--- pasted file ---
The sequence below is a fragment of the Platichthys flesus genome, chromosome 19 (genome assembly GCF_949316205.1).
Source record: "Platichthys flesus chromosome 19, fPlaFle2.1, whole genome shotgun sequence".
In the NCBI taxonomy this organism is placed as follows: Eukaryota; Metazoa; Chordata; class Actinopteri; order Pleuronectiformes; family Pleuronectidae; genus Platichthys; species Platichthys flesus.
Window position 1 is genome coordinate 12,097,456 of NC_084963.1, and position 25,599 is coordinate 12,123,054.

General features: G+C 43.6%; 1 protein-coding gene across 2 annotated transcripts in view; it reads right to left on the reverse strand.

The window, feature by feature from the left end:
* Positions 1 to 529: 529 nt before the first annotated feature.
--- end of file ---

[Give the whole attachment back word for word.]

The sequence below is a fragment of the Platichthys flesus genome, chromosome 19 (genome assembly GCF_949316205.1).
Source record: "Platichthys flesus chromosome 19, fPlaFle2.1, whole genome shotgun sequence".
In the NCBI taxonomy this organism is placed as follows: Eukaryota; Metazoa; Chordata; class Actinopteri; order Pleuronectiformes; family Pleuronectidae; genus Platichthys; species Platichthys flesus.
Window position 1 is genome coordinate 12,097,456 of NC_084963.1, and position 25,599 is coordinate 12,123,054.

General features: G+C 43.6%; 1 protein-coding gene across 2 annotated transcripts in view; it reads right to left on the reverse strand.

The window, feature by feature from the left end:
* Positions 1 to 529: 529 nt before the first annotated feature.